In recent years two people close to me were diagnosed with suffering from the effects of exposure to asbestos. Both were women and both did not come into direct contact with the material but were covered with the dust, one while washing asbestos dust out her father’s work clothes and the other when washing it out her husbands’ overalls. Both suffered for years with chest pains and breathing discomfort and were advised continually by their GPs that they were suffering from common chest infections. After diagnosis the real battle began with the fight for compensation and for help with coping with what is essentially a terminal illness. To further hamper their condition, there is no NHS specialist advice service for asbestos victims or their families. There are some organisations and projects like the Justice for Asbestos Victims in Belfast, which fill this gap on a voluntary basis. This means that although they may get some grant aid from local authorities, health authorities, and some of the larger charities, funding is insecure, resources are scarce and the workers providing the advice are volunteers, with occasional help from paid staff. Quite often the advice workers are themselves ill with asbestos diseases.

Asbestos exposure is in the main a disease that is affecting the working class and is destroying the lives of workers and their families. Successive British governments have ignored, denied and even worked against the campaign for justice and truth for asbestosis sufferers and in the process have caused further unnecessary grief for victims and their families. Over the next four years compensation payouts are expected to total £40m and over the next 50 years this sum will potentially reach £190m. With many people exposed to asbestos right up to the 1970’s it is likely that over the next 20 years many more people will face the same battle that has seen many people die without proper recognition and justice. It is the working class that has to conquer the stonewalling of those who, clearly culpable, must accept responsibility and compensate accordingly.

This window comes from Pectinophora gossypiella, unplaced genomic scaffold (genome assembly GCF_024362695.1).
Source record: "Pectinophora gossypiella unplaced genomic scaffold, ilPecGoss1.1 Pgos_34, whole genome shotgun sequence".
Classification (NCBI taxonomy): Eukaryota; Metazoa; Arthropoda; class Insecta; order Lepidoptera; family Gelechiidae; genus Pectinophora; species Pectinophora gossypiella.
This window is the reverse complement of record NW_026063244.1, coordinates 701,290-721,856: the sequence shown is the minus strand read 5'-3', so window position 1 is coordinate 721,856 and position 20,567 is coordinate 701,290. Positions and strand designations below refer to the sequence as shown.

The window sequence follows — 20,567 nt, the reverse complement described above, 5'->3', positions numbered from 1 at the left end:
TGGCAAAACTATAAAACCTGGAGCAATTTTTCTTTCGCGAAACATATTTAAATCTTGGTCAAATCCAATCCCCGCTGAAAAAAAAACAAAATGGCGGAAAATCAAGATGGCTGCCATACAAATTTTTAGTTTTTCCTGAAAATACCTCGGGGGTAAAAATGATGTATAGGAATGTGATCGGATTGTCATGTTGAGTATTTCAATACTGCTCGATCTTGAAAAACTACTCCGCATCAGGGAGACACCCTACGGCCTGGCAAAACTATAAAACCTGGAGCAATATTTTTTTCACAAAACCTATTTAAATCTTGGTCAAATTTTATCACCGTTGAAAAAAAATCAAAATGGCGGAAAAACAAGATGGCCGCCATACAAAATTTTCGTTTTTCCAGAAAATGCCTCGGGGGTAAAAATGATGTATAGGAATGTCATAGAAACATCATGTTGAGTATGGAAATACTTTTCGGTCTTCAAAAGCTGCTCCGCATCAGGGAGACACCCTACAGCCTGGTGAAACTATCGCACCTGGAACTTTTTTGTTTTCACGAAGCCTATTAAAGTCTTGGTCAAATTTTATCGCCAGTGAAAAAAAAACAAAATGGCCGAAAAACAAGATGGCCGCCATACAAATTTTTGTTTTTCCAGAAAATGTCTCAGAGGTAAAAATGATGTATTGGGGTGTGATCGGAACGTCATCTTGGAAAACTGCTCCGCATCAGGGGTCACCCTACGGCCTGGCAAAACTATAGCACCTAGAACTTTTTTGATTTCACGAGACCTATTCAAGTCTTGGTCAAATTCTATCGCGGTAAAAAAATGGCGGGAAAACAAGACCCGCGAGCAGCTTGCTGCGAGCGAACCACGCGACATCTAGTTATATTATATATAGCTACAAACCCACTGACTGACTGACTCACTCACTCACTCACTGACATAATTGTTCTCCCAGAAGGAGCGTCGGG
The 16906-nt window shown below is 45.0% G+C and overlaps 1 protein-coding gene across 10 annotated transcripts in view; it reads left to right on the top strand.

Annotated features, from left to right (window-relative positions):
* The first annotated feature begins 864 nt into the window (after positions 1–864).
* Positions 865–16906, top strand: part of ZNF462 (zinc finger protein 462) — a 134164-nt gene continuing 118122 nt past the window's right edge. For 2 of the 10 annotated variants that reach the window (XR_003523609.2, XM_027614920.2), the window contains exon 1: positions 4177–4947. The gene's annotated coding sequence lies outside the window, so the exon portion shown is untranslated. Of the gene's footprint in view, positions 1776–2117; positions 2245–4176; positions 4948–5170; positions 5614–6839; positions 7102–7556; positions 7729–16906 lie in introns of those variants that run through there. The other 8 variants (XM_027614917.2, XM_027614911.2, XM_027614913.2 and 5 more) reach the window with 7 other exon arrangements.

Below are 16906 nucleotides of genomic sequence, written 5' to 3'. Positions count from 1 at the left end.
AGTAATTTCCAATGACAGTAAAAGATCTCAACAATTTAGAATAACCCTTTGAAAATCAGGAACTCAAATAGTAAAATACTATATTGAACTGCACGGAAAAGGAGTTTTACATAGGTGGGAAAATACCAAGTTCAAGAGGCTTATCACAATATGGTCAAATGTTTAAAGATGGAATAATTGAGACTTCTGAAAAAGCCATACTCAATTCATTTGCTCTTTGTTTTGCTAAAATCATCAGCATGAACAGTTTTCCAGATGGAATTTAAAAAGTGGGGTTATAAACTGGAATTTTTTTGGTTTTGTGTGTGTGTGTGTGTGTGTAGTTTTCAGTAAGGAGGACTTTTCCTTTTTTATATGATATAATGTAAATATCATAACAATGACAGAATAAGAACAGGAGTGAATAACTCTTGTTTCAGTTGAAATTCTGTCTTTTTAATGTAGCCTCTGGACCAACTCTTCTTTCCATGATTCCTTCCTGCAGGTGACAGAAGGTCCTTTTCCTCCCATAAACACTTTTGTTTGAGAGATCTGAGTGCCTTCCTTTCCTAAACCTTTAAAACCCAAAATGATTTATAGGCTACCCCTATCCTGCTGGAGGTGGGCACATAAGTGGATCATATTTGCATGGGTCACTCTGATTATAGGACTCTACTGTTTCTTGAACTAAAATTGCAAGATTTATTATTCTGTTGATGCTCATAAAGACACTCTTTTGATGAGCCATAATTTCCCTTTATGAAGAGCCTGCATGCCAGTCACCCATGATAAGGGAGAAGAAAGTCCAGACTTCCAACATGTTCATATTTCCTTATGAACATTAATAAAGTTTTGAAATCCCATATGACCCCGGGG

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The Blanket - A Journal of Protest & Dissent



I have spent
many years of my life
in opposition, and
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- Eleanor Roosevelt

Index: Current Articles

5 June 2003


Other Articles From This Issue:


Irish State Collusion with MI5
Eamonn McCann


Use of Loyalty
Mick Hall


Victimisation of Victims
Christina Sherlock



Newton Emerson


Heat, Not Necessarily Light

Anthony McIntyre


The Party's Fool

Karen Lyden Cox

Targetting Iran
Michael Youlton


2 June 2003


Nameless, Faceless
An Apology to Our Readers

Carrie Twomey


Hypocrats Accuse West Belfast Man of Being RUC Tout
Anthony McIntyre


Connolly and the First World War: Political Lessons for Today

Liam O Ruairc


I Got Your "Stake Knife"
Brian Mór


Hey, Fugheddaboutit
Brian Mór


It Wasn't Me
Brian Mór


The Chessboard: Another Great Game

Davy Carlin

The Last Time I Saw Mu`ab
Annie Higgins